Updated 18 September 2015

Muscle biopsy

A muscle biopsy is a procedure in which a piece of muscle is removed.


A muscle biopsy is a procedure in which a piece of muscle is removed, usually from the upper arm or upper leg.

The procedure is usually performed to find out more about the nature of muscle disease. Muscle disease is usually inherited (muscle dystrophy) or arises during life (dermatomyositis – skin changes and muscle disease; and polymyositis – literally, many muscles affected).

No preparation in particular is required of patients, unless the biopsy is being done under general anaesthetic, in which case you would be given instructions by the anaesthetist not to eat before the procedure.

The procedure is usually done under local anaesthetic. Typically, the biopsy is done in theatre, but may be done in virtually any sterile area. You would be requested to put on a hospital gown and lie down on the examining couch or operating room bench. Local anaesthetic will be injected in the skin in the region where the biopsy will be taken, and that area is then cleaned so that it is sterile. Sterile drapes would be placed around the area, and once the skin is numb, a 5cm to 10cm cut is made in the skin. The surgeon then needs to cut through the fat under the skin, and into the muscle itself. Blood vessels may have to be sealed off, which will produce a burning smell. Once the biopsy has been taken, the wound is stitched. The size of the biopsied muscle is usually about 4cm x 1cm x 1cm.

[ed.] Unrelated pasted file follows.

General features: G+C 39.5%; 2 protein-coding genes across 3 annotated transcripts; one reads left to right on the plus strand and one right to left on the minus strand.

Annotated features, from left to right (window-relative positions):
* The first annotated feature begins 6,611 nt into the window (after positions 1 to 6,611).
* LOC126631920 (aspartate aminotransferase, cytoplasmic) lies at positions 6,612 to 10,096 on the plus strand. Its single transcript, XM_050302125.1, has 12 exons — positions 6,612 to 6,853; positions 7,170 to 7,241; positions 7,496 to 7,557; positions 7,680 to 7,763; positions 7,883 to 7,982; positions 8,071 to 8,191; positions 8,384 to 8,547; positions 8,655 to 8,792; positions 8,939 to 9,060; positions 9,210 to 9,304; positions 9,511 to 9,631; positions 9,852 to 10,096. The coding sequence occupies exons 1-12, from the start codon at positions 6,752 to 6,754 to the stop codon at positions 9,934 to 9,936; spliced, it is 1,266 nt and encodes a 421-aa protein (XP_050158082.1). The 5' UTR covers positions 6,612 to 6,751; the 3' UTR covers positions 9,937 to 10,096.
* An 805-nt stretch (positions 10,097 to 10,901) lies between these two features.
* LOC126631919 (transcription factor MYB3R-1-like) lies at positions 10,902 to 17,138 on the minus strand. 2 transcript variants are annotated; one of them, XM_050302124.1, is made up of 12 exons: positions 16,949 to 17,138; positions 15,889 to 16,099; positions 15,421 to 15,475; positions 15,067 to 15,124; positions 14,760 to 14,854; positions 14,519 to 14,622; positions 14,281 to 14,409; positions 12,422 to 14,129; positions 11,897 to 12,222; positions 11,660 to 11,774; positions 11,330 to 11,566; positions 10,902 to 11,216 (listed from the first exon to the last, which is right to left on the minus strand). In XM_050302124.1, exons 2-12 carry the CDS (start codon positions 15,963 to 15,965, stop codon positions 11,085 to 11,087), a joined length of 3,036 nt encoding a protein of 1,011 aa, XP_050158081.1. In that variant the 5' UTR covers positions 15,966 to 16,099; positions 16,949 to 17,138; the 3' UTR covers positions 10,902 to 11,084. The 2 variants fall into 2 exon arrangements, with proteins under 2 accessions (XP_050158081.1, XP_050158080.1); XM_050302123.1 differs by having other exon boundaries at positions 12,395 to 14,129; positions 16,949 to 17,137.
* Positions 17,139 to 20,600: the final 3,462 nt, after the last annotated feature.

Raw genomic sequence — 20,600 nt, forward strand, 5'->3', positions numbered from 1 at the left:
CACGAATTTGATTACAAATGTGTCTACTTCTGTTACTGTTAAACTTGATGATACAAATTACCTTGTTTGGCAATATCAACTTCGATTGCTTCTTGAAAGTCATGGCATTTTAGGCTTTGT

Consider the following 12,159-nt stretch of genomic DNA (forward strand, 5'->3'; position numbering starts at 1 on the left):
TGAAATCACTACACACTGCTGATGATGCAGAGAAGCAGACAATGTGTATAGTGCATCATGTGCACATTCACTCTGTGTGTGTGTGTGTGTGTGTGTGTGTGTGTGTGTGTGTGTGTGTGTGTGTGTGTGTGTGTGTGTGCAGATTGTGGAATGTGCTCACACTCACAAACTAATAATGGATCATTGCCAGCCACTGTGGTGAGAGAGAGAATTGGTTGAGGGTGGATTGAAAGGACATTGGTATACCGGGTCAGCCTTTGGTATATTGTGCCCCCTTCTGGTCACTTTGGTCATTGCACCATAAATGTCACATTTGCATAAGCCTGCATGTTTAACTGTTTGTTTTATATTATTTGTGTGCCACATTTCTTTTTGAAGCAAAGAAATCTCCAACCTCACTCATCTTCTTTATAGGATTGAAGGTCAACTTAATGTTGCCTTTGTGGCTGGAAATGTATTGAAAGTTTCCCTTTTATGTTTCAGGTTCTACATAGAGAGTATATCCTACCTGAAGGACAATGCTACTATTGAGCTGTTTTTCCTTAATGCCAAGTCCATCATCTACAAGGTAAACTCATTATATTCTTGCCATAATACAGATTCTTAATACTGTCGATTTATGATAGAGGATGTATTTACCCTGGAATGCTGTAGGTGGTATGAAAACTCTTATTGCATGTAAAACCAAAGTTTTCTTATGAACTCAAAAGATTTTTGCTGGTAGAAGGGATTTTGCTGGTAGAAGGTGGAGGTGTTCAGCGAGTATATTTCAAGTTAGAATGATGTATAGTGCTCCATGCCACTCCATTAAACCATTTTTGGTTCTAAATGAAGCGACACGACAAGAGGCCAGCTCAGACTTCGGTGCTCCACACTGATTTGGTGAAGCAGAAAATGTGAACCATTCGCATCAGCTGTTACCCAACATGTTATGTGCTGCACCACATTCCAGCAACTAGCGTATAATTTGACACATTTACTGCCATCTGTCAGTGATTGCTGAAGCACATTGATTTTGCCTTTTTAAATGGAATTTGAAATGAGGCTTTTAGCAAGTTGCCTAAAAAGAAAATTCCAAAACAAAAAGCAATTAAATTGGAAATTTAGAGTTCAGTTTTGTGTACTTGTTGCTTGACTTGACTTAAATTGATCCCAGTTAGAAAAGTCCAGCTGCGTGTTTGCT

The procedure may be painful, since it is difficult to completely numb the region with local anaesthetic injections given through the skin. There may be quite a lot of pain for a week or more after the procedure.

The biopsy may fail in that the sample may be too small to make an adequate diagnosis, or the sample may be limited because it has been taken, for instance, from a scarred area. Particularly in chronic muscle disease, much muscle becomes replaced by scar tissue, which prevents a reasonable interpretation.

Sometimes, the changes seen are non-specific, and no further progress may be made towards making a final diagnosis.

Finally, in genetic illnesses, such as muscle dystrophies, there is no specific treatment and no cure. This means that in the vast majority of cases, treatment is a response to a particular complaint arising from the muscle weakness, and treatment does not exist for the muscle weakness itself. (However, it should be noted that there are ongoing trials in various dystrophies, and that prednisone may be of some benefit in Duchenne’s muscular dystrophy).


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